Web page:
While the Division was stationed at Nancy, General O'Daniel held a ceremony on 5 March to award Murphy his previously won Distinguished Service Cross and Silver Star.[89] Murphy was reassigned as 15th Infantry Regiment liaison officer on 11 March. From then until 20 May, he was assigned to the Director for Plans and Operations, a non-combat assignment that moved with the regiment.[89] Although not authorized to do so, he did step out of that role when a message arrived that Company B's senior officers had been killed, leaving the unit in charge of an inexperienced officer. He commandeered a jeep, a driver and an interpreter and advanced to the Siegfried Line to successfully rescue the company.[90]

Medal of Honor and other decorations[edit]
Army version of the Medal of Honor

Brigadier General Ralph B. Lovett and Lieutenant Colonel Hallet D. Edson recommended Murphy for the Medal of Honor for his actions at Holtzwihr,[91][92] the awarding of which was confirmed by an official press release on 24 May 1945. Near Salzburg, Austria on 2 June,[93] General Patch[3] presented Murphy with both the Medal of Honor and the Legion of Merit. As of that presentation, Murphy was then considered "the most decorated American soldier in World War II." [94] When asked after the war why he had seized the machine gun and taken on an entire company of German infantry, Murphy replied simply, "They were killing my friends."[95] For his war-time service, Murphy had earned every Army combat award for valor available during his period of service.[ALM 1]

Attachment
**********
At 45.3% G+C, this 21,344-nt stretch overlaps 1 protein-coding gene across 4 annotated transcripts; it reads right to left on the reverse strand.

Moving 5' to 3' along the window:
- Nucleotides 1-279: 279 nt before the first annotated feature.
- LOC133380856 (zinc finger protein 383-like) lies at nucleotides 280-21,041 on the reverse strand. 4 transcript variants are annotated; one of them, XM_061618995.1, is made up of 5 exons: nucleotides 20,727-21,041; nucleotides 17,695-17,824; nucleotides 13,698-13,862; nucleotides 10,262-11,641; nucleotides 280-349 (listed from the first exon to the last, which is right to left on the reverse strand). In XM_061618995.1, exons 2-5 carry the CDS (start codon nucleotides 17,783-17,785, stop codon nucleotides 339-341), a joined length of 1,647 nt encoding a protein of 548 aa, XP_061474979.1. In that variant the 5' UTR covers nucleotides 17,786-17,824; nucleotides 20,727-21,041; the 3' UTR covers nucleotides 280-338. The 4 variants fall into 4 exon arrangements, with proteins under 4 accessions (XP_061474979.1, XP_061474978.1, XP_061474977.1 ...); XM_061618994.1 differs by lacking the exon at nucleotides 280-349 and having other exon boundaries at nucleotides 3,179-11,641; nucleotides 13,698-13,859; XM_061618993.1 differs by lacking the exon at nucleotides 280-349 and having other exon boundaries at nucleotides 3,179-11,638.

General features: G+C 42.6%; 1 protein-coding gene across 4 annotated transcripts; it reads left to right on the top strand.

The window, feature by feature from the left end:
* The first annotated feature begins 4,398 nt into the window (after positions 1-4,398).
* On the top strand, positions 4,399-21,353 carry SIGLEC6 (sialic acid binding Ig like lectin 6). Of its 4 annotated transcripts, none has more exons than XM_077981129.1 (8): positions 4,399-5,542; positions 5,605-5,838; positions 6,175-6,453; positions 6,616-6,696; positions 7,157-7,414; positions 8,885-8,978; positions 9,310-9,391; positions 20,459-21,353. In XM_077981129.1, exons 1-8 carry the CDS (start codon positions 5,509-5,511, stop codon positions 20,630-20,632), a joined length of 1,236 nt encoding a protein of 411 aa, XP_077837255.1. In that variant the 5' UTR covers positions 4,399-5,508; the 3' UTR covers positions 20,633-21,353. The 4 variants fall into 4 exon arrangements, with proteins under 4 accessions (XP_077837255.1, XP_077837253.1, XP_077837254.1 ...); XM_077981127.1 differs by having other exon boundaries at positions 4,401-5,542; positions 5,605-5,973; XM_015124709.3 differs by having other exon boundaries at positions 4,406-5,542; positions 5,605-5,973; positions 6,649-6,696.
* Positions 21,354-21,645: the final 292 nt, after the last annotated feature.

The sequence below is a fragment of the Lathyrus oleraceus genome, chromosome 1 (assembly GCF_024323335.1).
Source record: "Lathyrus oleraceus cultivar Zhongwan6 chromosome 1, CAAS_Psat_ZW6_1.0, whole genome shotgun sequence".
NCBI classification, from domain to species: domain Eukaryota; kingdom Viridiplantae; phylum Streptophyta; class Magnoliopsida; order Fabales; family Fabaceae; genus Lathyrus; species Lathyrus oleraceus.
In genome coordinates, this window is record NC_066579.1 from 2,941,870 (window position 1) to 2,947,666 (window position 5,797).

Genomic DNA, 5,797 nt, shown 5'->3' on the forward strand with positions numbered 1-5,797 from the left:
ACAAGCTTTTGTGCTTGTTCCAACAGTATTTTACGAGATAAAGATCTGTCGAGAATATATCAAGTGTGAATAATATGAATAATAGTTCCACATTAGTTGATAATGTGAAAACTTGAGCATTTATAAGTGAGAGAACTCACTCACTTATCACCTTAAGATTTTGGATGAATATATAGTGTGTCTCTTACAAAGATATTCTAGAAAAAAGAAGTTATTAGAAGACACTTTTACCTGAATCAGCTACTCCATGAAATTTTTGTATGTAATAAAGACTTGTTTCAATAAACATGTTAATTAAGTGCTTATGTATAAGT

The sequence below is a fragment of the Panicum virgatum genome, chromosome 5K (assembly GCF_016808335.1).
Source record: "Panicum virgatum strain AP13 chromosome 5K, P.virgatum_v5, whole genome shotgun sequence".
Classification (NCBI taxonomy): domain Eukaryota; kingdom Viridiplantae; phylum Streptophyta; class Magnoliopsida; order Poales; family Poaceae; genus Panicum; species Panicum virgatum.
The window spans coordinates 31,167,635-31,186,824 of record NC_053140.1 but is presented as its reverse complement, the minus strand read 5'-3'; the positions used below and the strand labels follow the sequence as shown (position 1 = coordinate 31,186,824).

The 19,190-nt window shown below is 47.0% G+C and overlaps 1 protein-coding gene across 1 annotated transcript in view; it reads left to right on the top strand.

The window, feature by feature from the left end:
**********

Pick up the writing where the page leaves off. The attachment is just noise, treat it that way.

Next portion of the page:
He was awarded the American Campaign Medal, the European-African-Middle Eastern Campaign Medal with nine combat campaign stars (one silver representing 5, and 4 bronze) and one arrowhead device for amphibious landings in Sicily and Southern France, the World War II Victory Medal, and the Army of Occupation Medal with Germany Clasp.[44]